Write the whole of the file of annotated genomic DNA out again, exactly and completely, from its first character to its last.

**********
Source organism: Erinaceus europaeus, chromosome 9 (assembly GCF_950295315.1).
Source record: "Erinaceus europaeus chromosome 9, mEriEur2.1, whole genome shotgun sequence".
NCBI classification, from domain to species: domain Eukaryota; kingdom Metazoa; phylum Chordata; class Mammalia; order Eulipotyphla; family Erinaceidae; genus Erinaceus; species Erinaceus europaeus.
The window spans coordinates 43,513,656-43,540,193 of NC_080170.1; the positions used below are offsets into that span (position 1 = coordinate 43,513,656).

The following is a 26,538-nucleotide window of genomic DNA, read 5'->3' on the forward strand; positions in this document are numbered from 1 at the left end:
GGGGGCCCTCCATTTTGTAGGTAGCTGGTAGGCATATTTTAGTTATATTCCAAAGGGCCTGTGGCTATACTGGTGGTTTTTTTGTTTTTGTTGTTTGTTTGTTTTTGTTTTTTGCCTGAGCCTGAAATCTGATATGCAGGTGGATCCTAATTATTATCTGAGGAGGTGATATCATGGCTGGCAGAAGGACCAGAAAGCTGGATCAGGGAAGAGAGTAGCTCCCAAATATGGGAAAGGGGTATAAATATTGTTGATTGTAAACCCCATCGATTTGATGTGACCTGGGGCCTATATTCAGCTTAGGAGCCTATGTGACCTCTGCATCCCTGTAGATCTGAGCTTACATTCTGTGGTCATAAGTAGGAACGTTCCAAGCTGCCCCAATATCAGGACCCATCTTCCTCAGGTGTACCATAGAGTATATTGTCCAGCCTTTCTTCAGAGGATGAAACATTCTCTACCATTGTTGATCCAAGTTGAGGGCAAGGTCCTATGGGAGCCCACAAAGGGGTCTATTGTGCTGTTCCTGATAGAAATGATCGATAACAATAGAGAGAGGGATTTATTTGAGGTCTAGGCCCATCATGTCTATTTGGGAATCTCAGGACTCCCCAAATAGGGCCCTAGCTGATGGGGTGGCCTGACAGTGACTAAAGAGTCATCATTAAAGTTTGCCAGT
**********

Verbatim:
Source organism: Erinaceus europaeus, chromosome 9 (assembly GCF_950295315.1).
Source record: "Erinaceus europaeus chromosome 9, mEriEur2.1, whole genome shotgun sequence".
NCBI classification, from domain to species: domain Eukaryota; kingdom Metazoa; phylum Chordata; class Mammalia; order Eulipotyphla; family Erinaceidae; genus Erinaceus; species Erinaceus europaeus.
The window spans coordinates 43,513,656-43,540,193 of NC_080170.1; the positions used below are offsets into that span (position 1 = coordinate 43,513,656).

The following is a 26,538-nucleotide window of genomic DNA, read 5'->3' on the forward strand; positions in this document are numbered from 1 at the left end:
GGGGGCCCTCCATTTTGTAGGTAGCTGGTAGGCATATTTTAGTTATATTCCAAAGGGCCTGTGGCTATACTGGTGGTTTTTTTGTTTTTGTTGTTTGTTTGTTTTTGTTTTTTGCCTGAGCCTGAAATCTGATATGCAGGTGGATCCTAATTATTATCTGAGGAGGTGATATCATGGCTGGCAGAAGGACCAGAAAGCTGGATCAGGGAAGAGAGTAGCTCCCAAATATGGGAAAGGGGTATAAATATTGTTGATTGTAAACCCCATCGATTTGATGTGACCTGGGGCCTATATTCAGCTTAGGAGCCTATGTGACCTCTGCATCCCTGTAGATCTGAGCTTACATTCTGTGGTCATAAGTAGGAACGTTCCAAGCTGCCCCAATATCAGGACCCATCTTCCTCAGGTGTACCATAGAGTATATTGTCCAGCCTTTCTTCAGAGGATGAAACATTCTCTACCATTGTTGATCCAAGTTGAGGGCAAGGTCCTATGGGAGCCCACAAAGGGGTCTATTGTGCTGTTCCTGATAGAAATGATCGATAACAATAGAGAGAGGGATTTATTTGAGGTCTAGGCCCATCATGTCTATTTGGGAATCTCAGGACTCCCCAAATAGGGCCCTAGCTGATGGGGTGGCCTGACAGTGACTAAAGAGTCATCATTAAAGTTTGCCAGT